Discovering the island of the WW2 castaway Hiroo Onoda

Jun 26, 2016 · Curiosities,Docastawayers in the Past

Alvaro Cerezo Docastaway Hiroo Onoda

Last December I spent 5 days surviving on the Philippine island where Hiroo Onoda hid during three decades, believing that the Second World War hadn’t yet finished.   This story reminds us very much of that of Ho Van Lang and father in the Vietnamese jungle. 

Japanese soldier island world war philippines hiro onoda

Hiroo Onoda – a Japanese official who fought for the Empire –was sent to Lubang Island in 1944, around the end of the war.  The orders for his men and himself were never to surrender, get behind the enemy lines, carry out sabotage operations and survive on their own until they received new orders.

After the bombs on Hiroshima and Nagasaki in 1945 when the Japanese surrendered, Onoda and two of his companions carried on fighting, hidden in the jungle and convinced that the war had not finished. 

The Philippine army – which spent two decades trying to catch these three men – managed to kill two of them so Onoda spent the last years living alone.

During three decades Onoda survived on what he could find in the jungle, shooting cattle and robbing the few courageous natives who dared to go near the island’s mountains.

There were several Japanese expeditions that went in search of him, but Onoda – who suffered a pathologic distrust – mistook them for enemy spies.  Over the years pamphlets were launched from aeroplanes as well as other efforts, but none succeeded in convincing him that the imperial army had been defeated.

His paranoid obsessions reached such an extreme that when his brother came from Japan to convince him he ignored him, thinking him a traitor who had sold himself to the enemy. 

It wasn’t until he was visited by his ex-commandant in March, 1974 that Onoda ended his absurd personal war.  Being relieved of his mission by the commander who had assigned it to him 30 years before was the only reason this man eventually gave in.  He was then 52 years old and had wasted half his life. 

Although the whole of Japan received Onoda as a war hero, I personally never liked this character who made life impossible for the island’s inhabitants and who destroyed dozens of families.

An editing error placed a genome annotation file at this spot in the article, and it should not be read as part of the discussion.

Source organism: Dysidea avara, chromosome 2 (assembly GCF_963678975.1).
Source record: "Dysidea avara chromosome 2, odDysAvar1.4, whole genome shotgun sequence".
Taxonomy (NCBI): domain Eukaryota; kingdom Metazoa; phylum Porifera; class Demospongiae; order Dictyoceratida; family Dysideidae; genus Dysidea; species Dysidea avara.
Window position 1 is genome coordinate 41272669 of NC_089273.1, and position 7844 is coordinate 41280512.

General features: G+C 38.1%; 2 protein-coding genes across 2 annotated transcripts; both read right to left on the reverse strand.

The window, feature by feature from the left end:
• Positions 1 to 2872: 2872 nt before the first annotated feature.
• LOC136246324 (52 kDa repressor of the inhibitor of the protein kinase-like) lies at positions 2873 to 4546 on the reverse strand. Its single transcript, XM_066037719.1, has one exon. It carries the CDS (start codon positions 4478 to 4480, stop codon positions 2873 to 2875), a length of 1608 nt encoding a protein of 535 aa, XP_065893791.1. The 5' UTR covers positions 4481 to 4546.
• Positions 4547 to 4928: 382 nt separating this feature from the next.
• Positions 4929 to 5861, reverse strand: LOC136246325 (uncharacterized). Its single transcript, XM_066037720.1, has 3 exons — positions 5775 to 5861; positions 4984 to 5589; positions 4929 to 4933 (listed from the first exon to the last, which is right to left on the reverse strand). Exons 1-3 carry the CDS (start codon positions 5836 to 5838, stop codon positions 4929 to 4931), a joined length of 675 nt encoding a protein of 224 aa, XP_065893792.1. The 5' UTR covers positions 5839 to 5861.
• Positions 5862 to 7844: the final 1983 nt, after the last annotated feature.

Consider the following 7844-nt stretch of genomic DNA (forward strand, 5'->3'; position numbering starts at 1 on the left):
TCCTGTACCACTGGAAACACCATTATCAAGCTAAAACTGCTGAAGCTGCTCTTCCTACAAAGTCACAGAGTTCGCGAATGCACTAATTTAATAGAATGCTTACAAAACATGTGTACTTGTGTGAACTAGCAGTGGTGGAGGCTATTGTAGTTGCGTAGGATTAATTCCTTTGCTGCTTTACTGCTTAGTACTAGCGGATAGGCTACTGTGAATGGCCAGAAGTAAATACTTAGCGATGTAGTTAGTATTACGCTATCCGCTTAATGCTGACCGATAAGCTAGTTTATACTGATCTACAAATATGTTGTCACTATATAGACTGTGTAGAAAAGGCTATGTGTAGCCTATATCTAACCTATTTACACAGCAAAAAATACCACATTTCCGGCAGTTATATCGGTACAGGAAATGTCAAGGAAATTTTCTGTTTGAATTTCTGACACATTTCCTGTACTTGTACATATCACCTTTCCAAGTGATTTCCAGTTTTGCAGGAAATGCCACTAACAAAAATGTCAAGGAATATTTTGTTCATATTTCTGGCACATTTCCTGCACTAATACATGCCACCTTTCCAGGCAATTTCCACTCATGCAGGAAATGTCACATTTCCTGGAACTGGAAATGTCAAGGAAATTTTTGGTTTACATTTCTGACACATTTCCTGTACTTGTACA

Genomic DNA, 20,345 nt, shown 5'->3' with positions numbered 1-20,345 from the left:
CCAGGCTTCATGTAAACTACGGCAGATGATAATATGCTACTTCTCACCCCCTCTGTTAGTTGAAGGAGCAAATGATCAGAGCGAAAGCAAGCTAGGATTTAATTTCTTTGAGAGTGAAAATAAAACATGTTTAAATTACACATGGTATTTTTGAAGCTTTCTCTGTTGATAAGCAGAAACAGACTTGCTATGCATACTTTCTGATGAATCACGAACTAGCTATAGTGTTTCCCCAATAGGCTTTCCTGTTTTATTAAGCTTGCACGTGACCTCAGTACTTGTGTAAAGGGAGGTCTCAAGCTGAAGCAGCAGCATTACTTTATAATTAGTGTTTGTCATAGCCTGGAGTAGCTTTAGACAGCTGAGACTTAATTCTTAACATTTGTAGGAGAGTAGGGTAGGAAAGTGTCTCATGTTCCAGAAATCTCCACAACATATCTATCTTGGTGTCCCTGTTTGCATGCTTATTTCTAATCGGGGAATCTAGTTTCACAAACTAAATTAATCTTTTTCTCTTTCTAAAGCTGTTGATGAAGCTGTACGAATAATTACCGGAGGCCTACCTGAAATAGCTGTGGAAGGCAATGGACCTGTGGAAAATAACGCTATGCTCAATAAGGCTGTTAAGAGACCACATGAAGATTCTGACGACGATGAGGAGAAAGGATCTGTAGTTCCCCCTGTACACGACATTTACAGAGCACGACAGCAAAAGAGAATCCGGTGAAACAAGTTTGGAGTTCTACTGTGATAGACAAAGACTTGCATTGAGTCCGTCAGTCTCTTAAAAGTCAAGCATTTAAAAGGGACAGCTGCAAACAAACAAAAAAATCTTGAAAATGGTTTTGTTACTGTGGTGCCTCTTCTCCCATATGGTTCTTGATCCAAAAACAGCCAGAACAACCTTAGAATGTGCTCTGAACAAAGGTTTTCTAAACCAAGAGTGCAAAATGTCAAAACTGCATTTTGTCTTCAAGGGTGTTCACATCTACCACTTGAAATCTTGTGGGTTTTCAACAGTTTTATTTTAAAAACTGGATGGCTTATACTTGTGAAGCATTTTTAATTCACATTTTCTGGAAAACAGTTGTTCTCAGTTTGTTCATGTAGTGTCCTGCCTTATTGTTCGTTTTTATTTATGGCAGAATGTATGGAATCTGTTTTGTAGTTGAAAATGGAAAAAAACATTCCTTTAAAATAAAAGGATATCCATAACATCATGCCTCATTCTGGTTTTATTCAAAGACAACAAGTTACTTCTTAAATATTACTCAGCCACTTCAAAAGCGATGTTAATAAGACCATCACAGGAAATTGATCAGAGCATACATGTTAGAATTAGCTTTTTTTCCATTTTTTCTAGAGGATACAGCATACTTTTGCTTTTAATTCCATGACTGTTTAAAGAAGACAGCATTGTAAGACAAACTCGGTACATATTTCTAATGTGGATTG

During my stay in Lubang I was able to gather together the testimonies of different people whose relatives had been killed by Onoda.  Many of these crimes were carried out with malice.  Despite the fact that he, theoretically, carried out these crimes in name of his Emperor, Onoda was a vicious person who had a deep contempt for the island’s natives. 

Gunting Beach in Lubang Himanda Quebrada

For 30 years Onoda didn’t live, but neither did he let live.  Three decades wasted fighting against a non-existent enemy.  His day to day was a great ordeal: he slept little, lived in constant alert and was always on the move from one side of the jungle to the other.   This has nothing in common with other stories of castaways where it’s always possible to find some kind of romanticism however desperate their experiences.

Although his survival feat impresses, my esteem and admiration for this castaway is no way as high as for others who existed in the past.  For this reason I have never attempted to meet him in Tokyo whilst there, and Onoda was still alive only three years ago.

This year I will publish a complete article on my experience on Lubang Island.  Meanwhile you can follow us on Facebook.

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